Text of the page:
A few weeks ago I wrote a blog about “smelling a rat” – suspecting fraud or inappropriate behaviour of a person, especially (but not only) in voluntary organisations. Since then a number of people have spoken to me about their experiences and particularly why organisations don’t act when they become suspicious.
In every workplace, on virtually any day, there will be one, six, ten, a hundred meetings and every one will be “led” by someone. Whether that person sees themselves as “chairing” the meeting or not, the other people do.
Professional associations are interesting. Some run as highly efficient professional organisations. Some run as “clubs”. With most (but not all) associations facing declining membership and increased costs, the associations which operate using sound business principles will survive and others will struggle. How does your association stack up on this checklist?
A point of order is a tool, which is used to draw attention to a breach in rules, an irregularity in procedure, the irrelevance or continued repetition of a speaker or the breaching of established practices or contradiction of a previous decision.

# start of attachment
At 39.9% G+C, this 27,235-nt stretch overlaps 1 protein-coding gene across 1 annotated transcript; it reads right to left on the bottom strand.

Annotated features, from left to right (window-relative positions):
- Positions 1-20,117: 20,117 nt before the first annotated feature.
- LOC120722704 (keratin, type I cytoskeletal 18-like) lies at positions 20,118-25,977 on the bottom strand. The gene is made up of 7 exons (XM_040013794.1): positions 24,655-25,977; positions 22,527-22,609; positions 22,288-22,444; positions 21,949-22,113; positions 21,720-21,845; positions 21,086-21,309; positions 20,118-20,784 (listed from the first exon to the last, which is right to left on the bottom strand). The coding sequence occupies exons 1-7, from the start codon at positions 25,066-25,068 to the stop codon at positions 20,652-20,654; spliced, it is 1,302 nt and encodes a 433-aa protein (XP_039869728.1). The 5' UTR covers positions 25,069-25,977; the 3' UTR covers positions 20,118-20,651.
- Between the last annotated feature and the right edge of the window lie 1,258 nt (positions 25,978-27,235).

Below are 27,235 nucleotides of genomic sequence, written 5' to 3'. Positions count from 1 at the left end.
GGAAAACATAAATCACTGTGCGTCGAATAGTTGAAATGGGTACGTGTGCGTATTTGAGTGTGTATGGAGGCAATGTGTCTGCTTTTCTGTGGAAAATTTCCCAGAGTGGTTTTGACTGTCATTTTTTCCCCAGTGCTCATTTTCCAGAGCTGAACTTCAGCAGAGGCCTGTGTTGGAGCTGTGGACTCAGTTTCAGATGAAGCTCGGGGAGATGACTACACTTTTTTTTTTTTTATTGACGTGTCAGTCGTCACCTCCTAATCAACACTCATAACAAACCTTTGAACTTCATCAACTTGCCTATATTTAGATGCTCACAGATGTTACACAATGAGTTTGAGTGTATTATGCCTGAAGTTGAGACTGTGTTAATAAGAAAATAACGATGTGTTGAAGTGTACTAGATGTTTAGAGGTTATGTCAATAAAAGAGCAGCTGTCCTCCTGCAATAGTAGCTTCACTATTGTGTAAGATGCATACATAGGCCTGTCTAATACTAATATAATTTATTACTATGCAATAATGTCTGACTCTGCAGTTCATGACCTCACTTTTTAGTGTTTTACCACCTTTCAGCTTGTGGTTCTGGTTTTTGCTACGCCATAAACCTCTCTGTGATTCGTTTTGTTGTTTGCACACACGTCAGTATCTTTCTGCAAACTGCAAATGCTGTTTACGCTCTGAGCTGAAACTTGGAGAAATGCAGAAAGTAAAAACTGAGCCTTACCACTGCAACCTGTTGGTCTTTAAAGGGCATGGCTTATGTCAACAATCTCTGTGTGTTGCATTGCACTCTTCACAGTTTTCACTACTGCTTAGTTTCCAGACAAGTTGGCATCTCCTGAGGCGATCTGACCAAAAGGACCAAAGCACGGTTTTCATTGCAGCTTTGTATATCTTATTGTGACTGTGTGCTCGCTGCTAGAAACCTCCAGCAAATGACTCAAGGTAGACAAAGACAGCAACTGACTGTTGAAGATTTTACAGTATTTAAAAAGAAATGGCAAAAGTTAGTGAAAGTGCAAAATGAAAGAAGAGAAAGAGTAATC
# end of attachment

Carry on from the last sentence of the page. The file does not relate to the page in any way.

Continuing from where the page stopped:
Getting people together in a room is one thing; getting a result is another, writes Judy Barnsley. Have you heard the one about meetings? The best meetings are held standing up. It’s a throwaway line that hides a deeper truth; that for most managers and staff there are too many meetings. David Price, of Walk Tall International, is in the business of training people to run successful meetings and says most people feel this way.
If you walk into any organization and ask employees what they think of meetings at their company, you’re not likely to hear many rave reviews. It may come as a surprise to hear that most of the problems employees have with meetings can be solved with one piece of paper: an agenda.